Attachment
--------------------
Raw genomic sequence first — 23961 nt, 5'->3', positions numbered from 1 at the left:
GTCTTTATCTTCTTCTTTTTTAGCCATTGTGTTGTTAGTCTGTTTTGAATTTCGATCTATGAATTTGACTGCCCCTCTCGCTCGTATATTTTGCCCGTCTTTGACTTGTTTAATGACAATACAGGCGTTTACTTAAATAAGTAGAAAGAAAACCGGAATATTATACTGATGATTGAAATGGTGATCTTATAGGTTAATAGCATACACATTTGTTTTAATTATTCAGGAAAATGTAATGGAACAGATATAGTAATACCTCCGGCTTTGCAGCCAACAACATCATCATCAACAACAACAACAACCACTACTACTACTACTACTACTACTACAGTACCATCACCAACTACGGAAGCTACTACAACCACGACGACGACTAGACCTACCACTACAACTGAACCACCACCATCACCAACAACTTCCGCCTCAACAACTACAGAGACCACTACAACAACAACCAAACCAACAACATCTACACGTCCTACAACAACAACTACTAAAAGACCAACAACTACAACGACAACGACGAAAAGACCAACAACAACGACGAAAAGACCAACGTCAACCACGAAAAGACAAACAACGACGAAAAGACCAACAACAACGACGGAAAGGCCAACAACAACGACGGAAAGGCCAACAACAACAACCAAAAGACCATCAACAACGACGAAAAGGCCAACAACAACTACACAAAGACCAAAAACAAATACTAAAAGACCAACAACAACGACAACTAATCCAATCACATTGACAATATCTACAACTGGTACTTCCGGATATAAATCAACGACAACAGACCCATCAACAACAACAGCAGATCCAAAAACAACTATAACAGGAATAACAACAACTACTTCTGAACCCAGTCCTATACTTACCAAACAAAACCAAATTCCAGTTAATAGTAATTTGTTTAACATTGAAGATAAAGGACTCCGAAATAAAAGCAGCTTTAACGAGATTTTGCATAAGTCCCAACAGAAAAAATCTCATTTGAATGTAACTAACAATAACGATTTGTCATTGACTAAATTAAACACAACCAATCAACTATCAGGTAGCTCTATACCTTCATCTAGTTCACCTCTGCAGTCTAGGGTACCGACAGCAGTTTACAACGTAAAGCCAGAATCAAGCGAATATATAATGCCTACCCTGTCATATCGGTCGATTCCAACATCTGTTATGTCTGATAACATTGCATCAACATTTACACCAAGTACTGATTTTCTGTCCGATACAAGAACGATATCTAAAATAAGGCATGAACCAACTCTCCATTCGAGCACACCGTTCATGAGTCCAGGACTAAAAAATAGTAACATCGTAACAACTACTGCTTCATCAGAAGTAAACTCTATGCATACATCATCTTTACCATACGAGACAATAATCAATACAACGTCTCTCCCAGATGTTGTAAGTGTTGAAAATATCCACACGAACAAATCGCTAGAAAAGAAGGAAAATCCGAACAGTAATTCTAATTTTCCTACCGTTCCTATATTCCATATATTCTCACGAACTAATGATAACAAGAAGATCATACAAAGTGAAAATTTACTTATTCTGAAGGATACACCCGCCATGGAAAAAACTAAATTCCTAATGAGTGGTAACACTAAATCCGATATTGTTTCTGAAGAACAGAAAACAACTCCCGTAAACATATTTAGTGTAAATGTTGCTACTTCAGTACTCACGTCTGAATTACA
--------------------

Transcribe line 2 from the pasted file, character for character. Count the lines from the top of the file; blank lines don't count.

GTCTTTATCTTCTTCTTTTTTAGCCATTGTGTTGTTAGTCTGTTTTGAATTTCGATCTATGAATTTGACTGCCCCTCTCGCTCGTATATTTTGCCCGTCTTTGACTTGTTTAATGACAATACAGGCGTTTACTTAAATAAGTAGAAAGAAAACCGGAATATTATACTGATGATTGAAATGGTGATCTTATAGGTTAATAGCATACACATTTGTTTTAATTATTCAGGAAAATGTAATGGAACAGATATAGTAATACCTCCGGCTTTGCAGCCAACAACATCATCATCAACAACAACAACAACCACTACTACTACTACTACTACTACTACAGTACCATCACCAACTACGGAAGCTACTACAACCACGACGACGACTAGACCTACCACTACAACTGAACCACCACCATCACCAACAACTTCCGCCTCAACAACTACAGAGACCACTACAACAACAACCAAACCAACAACATCTACACGTCCTACAACAACAACTACTAAAAGACCAACAACTACAACGACAACGACGAAAAGACCAACAACAACGACGAAAAGACCAACGTCAACCACGAAAAGACAAACAACGACGAAAAGACCAACAACAACGACGGAAAGGCCAACAACAACGACGGAAAGGCCAACAACAACAACCAAAAGACCATCAACAACGACGAAAAGGCCAACAACAACTACACAAAGACCAAAAACAAATACTAAAAGACCAACAACAACGACAACTAATCCAATCACATTGACAATATCTACAACTGGTACTTCCGGATATAAATCAACGACAACAGACCCATCAACAACAACAGCAGATCCAAAAACAACTATAACAGGAATAACAACAACTACTTCTGAACCCAGTCCTATACTTACCAAACAAAACCAAATTCCAGTTAATAGTAATTTGTTTAACATTGAAGATAAAGGACTCCGAAATAAAAGCAGCTTTAACGAGATTTTGCATAAGTCCCAACAGAAAAAATCTCATTTGAATGTAACTAACAATAACGATTTGTCATTGACTAAATTAAACACAACCAATCAACTATCAGGTAGCTCTATACCTTCATCTAGTTCACCTCTGCAGTCTAGGGTACCGACAGCAGTTTACAACGTAAAGCCAGAATCAAGCGAATATATAATGCCTACCCTGTCATATCGGTCGATTCCAACATCTGTTATGTCTGATAACATTGCATCAACATTTACACCAAGTACTGATTTTCTGTCCGATACAAGAACGATATCTAAAATAAGGCATGAACCAACTCTCCATTCGAGCACACCGTTCATGAGTCCAGGACTAAAAAATAGTAACATCGTAACAACTACTGCTTCATCAGAAGTAAACTCTATGCATACATCATCTTTACCATACGAGACAATAATCAATACAACGTCTCTCCCAGATGTTGTAAGTGTTGAAAATATCCACACGAACAAATCGCTAGAAAAGAAGGAAAATCCGAACAGTAATTCTAATTTTCCTACCGTTCCTATATTCCATATATTCTCACGAACTAATGATAACAAGAAGATCATACAAAGTGAAAATTTACTTATTCTGAAGGATACACCCGCCATGGAAAAAACTAAATTCCTAATGAGTGGTAACACTAAATCCGATATTGTTTCTGAAGAACAGAAAACAACTCCCGTAAACATATTTAGTGTAAATGTTGCTACTTCAGTACTCACGTCTGAATTACA